Jason Wilcox, Chief of Transit, Police Department: Thank you, Commissioner. Thank you, Mr. Mayor. Also, I want to take the second at this moment to thank all the members of the NYPD that work day and night to keep our subway system safe. As the commissioner and the mayor also pointed out the New York City subway system is the largest in the country and safeguarding such a sprawling system is certainly a challenge. And to do this, we must continue to deploy our resources and trains and on platforms as effectively and efficiently as possible. And now this effort. With this effort officer's working day and evening hours will now – some will now conduct solo train patrols. Solo train patrol represents an additional layer, another step in one of our key objectives since the start of this year with the Subway Safety Plan to focus on uniform train patrols.

Wilcox: To expand our presence, increase our visibility in the subways and on the trains, to both keep people safe, but also to make them feel safe. No one knows how to patrol and navigate the subway system better than our NYPD transit officers. And as they maintain their solo patrols, we will always focus on their safety. Their safety is paramount. As the plan is laid out, the officers doing solo train patrol will stay within one district, on one radio division, patrolling the lines and stations that they are the most familiar with. Keeping them in close proximity to support, quick backup and within accessible range of their supervisors, they will be close enough to stay on the same radio frequency and always be in contact with each other. These solo train patrols will not be conducted on overnight tours when officers would continue to ride the trains and walk the platforms as a team, as the mayor spelled out, entering a train car and moving within both right and left of the train, inspecting every train car, and then meeting back in the middle.

Wilcox: Additionally, any other officers undergoing field training, our youngest officers, and other task force models, canine, subway safety task force will not be impacted by this patrol plan. As the commissioner said, the locations are fluid and are based on current crime conditions in each command. And the district commanding officers have the flexibility to respond to the fluid nature of these trends and make adjustments and adapt. The patrol plan covers train lines that travel through every borough in the city, except for Staten Island. They represent some of the most traveled subway lines in the world. And we remain determined, determined to keep those that ride the New York City subways safe. Thank you.

Mayor Adams: You know what, as we are going to open to questions, but it was so important when Commissioner Sewell took over how I knew she was going to bring a level of just vision to look at a good department and allow it to become a great department. And you couldn't do it if you just continued to do the things that we did. Criminals continue to evolve. Their methods change, their actions change, and I needed someone that was willing to change and be adaptable and bring the right team together to do so. And I knew it then, and I feel even stronger now that the city is extremely fortunate to have a commissioner that is dedicated to keeping the city safe. And we're going to continue to evolve our product. Every time there's an evolution in the criminal element, we're going to keep pace with them to keep this city safe. So I thank the commissioner and her team for doing so. Open to any questions. So Steve, you.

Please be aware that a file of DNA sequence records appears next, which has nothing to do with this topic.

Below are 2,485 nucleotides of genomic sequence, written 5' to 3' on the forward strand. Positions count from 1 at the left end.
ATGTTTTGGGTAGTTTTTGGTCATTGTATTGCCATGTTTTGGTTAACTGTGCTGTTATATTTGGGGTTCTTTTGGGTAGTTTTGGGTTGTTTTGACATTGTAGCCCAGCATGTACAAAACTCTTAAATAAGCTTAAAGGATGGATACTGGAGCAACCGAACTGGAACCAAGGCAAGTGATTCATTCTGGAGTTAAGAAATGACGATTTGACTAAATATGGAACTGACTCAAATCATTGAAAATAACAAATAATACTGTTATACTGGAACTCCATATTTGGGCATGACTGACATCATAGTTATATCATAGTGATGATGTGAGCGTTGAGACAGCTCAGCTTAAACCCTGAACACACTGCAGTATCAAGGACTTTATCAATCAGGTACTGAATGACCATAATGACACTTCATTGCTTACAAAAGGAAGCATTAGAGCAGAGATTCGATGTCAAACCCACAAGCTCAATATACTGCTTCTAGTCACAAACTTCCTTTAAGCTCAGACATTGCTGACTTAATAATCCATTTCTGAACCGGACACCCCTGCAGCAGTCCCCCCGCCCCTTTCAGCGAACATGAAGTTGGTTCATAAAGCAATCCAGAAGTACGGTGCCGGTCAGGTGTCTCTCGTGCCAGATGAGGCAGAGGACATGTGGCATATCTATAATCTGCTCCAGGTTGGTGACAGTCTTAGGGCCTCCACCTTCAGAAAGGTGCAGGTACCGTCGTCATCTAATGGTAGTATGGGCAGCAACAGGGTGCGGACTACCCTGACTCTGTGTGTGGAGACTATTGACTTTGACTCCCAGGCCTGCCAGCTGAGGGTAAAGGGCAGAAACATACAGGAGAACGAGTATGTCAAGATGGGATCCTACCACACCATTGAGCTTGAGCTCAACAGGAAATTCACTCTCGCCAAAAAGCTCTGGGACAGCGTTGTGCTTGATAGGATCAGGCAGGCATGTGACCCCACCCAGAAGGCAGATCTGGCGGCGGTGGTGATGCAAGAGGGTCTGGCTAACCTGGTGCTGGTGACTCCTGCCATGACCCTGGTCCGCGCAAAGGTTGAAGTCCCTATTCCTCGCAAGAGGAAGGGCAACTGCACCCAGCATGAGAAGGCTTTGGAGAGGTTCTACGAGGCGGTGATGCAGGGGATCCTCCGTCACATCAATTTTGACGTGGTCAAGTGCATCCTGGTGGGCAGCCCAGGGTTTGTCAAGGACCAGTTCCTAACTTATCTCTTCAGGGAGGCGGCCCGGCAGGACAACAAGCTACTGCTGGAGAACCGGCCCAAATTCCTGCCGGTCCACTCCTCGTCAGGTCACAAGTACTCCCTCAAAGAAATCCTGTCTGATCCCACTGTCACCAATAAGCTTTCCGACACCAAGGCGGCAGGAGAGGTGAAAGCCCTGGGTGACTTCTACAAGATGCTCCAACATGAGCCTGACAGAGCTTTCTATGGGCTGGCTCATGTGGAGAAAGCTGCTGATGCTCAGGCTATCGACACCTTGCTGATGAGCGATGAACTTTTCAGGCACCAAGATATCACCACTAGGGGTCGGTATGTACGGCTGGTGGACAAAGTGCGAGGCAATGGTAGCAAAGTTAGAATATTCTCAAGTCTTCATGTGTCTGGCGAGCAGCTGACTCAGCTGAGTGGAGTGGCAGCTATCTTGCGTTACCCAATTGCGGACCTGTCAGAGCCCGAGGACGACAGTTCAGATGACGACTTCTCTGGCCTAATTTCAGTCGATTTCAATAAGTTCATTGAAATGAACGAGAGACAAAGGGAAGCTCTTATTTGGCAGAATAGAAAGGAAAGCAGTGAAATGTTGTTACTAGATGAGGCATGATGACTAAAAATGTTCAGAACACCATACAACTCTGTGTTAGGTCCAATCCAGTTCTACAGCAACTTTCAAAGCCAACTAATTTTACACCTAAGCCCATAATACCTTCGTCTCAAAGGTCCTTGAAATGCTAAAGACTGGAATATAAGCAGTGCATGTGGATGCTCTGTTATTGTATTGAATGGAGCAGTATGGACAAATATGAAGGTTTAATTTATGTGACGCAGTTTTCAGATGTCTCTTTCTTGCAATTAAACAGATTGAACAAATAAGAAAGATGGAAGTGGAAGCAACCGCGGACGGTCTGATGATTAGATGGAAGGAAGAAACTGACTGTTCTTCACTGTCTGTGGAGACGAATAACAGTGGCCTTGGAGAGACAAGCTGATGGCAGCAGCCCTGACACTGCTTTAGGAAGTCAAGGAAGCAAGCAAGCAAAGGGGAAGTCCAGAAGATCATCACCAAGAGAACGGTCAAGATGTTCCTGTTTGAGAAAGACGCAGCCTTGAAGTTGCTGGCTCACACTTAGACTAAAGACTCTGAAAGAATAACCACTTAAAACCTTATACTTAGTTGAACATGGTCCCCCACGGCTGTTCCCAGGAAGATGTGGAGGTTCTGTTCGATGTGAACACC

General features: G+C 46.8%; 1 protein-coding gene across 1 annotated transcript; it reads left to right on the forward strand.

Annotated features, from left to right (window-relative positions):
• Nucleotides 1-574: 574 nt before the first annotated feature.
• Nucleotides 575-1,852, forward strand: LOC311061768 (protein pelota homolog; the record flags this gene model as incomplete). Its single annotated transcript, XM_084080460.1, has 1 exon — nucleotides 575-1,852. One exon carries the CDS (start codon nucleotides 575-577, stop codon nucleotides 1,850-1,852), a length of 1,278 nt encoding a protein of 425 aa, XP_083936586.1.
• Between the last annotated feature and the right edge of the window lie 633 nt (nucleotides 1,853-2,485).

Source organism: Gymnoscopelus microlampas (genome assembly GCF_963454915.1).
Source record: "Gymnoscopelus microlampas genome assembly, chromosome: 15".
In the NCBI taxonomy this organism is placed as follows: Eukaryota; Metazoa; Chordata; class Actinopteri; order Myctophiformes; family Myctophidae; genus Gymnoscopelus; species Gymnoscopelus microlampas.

Question:  First, I have two questions. First, on the dirt bikes. Like as far as some of your terminology, this seems very much like a downstream solution here. Any upstream ideas about giving these kids a space to be able to do this, like a track or exclusive park and something that might not lead to antagonizing between them and police officers wanting to take their bike?

Mayor Adams: Yes. And as you know, when you use the term downstream, I say intervention and prevention. Always put them together, because while we are giving people access to safe places to ride, we have an idea of looking at some of the spaces that are here in the city, where you could have a safe place to ride dirt bikes or ATVs. That is one of our focus. But we have to deal with the intervention right now, unregistered bike, illegal use of it. So we are going to do both. I believe we must have intervention and prevention. I'm dead on with you. You know, I loved riding a dirt bike when I was a child, and so I think it's crucial that we have those spaces. And we're going to look at some of the spaces out there to allow them to ride.

Question: And secondly on the Broadway crash, the Business Improvement District [inaudible] put out a statement [inaudible] street advocates saying if this stretch of Broadway was only open to pedestrians and bicyclists like a lot of other parts of Broadway in the city, this crash would not have happened. Are you moving towards the whole pedestrianization of] Broadway?